Neither the eurozone nor Europe is best served by holding on to Greece. Instead, the European Union needs to come up with a smooth way out of its dilemma, namely an orderly exit by Greece from the euro.

This solution will be expensive, too — among other things, the European Union will have to make sure that Greece’s post-euro currency isn’t so cheap that Greeks can’t afford vital imports, like oil and medicine. Yes, Greece still must be rescued. But no, it need not be rescued within the eurozone.

Jochen Bittner is a political editor for the weekly newspaper Die Zeit and a contributing opinion writer.

A version of this op-ed appears in print on July 8, 2015, on page A21 of the New York edition with the headline: Why Greece Needs to Go.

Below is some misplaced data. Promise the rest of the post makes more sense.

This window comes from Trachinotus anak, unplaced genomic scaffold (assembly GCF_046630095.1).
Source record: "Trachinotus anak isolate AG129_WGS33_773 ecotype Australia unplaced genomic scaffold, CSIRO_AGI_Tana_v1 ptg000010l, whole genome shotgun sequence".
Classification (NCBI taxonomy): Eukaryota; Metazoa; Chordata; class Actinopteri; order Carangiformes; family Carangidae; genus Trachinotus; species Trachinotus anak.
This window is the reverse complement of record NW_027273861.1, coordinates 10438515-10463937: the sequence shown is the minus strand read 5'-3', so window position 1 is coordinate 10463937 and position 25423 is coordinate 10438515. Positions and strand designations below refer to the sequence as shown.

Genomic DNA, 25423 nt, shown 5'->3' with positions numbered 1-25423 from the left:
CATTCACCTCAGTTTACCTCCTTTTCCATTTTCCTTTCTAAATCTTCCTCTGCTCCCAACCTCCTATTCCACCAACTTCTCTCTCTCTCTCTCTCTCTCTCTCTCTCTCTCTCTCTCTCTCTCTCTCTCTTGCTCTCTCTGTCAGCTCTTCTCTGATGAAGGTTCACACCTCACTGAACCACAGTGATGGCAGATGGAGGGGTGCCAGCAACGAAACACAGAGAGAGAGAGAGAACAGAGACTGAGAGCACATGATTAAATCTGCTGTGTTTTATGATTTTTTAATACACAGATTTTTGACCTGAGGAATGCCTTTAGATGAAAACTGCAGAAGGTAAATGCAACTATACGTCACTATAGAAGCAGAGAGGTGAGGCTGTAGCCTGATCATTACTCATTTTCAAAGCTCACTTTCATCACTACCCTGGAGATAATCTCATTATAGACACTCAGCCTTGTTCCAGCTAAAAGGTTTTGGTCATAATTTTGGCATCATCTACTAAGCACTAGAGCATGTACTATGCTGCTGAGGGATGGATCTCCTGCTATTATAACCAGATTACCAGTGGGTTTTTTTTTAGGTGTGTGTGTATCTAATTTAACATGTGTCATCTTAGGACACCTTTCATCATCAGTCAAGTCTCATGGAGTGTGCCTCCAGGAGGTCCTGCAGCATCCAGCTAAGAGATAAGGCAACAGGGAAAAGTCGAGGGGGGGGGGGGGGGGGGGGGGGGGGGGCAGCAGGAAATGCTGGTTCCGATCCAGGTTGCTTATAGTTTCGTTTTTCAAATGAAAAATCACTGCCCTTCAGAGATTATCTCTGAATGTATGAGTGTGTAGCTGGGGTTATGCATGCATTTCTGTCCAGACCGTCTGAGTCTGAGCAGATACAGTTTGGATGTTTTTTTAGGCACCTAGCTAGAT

Posted on July 8, 2015, in Postings. Bookmark the permalink. 1 Comment.

  1. Right on, Mike! The long term effect of accepting the behavior pattern that has been tolerated thus far can easily spread from Greece to other weaker countries who could easily adopt the same approach if allowed. Time to eject Greece, let them deal with the consequences of their choices, and demonstrate to all where their socialistic path leads….the truth of the devastation of their system has been masked thus far by the support that has been provided them. It’s time to ween them off the narcotic of support and start dealing with the painful but necessary withdrawal process.